Community Perspectives on Social Influences on Suicide Within a Native American Reservation

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Qualitative health research

MeSH Headings

Adolescent; Female; Humans; Indians, North American; Male; Suicide; Violence; American Indian or Alaska Native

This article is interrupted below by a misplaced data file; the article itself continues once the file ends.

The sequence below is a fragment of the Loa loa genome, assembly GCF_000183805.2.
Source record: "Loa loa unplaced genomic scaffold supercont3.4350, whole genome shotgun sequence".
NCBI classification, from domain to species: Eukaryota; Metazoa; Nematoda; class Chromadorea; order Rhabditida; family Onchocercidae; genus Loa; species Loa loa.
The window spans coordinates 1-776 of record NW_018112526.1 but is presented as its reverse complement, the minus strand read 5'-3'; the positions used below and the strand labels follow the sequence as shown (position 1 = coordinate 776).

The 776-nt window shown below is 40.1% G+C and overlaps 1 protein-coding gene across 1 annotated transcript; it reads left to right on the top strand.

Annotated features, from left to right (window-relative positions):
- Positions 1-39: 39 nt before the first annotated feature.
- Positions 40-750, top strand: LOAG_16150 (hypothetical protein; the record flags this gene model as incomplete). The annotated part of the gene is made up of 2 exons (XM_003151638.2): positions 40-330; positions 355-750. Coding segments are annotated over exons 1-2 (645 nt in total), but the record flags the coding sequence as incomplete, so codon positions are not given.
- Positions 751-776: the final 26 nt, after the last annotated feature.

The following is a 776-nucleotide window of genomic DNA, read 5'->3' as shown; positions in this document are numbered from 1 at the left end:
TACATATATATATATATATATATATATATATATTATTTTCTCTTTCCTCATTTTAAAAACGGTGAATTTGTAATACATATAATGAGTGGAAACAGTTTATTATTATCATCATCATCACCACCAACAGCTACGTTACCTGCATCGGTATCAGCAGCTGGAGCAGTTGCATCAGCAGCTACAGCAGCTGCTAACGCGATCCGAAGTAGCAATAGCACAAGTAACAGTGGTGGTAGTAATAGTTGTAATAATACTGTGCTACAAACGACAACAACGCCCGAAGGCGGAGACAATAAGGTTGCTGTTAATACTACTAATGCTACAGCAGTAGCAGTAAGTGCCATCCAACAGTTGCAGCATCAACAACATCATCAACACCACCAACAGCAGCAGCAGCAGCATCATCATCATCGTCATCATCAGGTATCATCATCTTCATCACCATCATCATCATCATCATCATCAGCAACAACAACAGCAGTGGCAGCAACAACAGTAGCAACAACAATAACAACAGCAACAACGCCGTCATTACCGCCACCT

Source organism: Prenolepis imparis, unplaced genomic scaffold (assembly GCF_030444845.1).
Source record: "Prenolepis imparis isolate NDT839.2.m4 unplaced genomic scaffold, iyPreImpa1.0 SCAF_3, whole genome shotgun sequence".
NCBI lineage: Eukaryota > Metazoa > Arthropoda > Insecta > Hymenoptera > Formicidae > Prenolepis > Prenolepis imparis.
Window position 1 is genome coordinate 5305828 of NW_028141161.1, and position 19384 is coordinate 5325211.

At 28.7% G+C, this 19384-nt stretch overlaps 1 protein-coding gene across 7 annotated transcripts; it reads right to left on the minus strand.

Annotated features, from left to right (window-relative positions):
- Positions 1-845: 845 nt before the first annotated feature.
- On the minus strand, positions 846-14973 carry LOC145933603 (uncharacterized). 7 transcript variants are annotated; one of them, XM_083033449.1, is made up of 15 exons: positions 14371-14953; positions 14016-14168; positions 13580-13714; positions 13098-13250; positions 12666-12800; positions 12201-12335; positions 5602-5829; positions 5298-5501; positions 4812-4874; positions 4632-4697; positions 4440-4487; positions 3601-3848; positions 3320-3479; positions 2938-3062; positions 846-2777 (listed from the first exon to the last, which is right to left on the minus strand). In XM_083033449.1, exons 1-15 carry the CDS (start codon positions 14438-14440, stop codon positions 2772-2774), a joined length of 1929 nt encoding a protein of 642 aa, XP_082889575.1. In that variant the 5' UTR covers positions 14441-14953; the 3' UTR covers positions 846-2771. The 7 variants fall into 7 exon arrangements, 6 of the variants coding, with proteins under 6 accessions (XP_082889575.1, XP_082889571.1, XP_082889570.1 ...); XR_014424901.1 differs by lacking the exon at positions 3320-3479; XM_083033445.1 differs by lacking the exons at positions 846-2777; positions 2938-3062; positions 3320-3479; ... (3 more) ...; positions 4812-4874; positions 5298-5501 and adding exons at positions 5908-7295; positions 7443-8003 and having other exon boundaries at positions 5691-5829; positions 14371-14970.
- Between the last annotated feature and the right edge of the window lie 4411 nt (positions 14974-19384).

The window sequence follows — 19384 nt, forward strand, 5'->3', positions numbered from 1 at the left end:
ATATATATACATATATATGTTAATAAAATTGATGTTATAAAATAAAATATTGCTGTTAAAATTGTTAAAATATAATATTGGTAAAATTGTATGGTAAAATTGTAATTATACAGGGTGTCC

Relative to the general population, Native Americans (NA) bear a disproportionate burden of suicide-related mortality rates. NA males and females aged 15 to 24 years experience suicide rates nearly 3 times than the U.S. all races rates in this age group. Although efforts have been made to understand and reduce suicide in tribal communities, a large portion has focused on individual characteristics with less attention given to social factors that may also inform suicide. This article aims to build on a local conceptual model of NA youth suicide by examining additional potential social factors through qualitative interviews. Findings from the thematic analysis resulted in the identification of seven perceived social influences: contagion, violence and abuse, discrimination and bullying, negative expectations, spirituality, social support, and cultural strengths. Public health approaches to reduce suicide should consider local social factors that resonate with tribal communities to build resilience.



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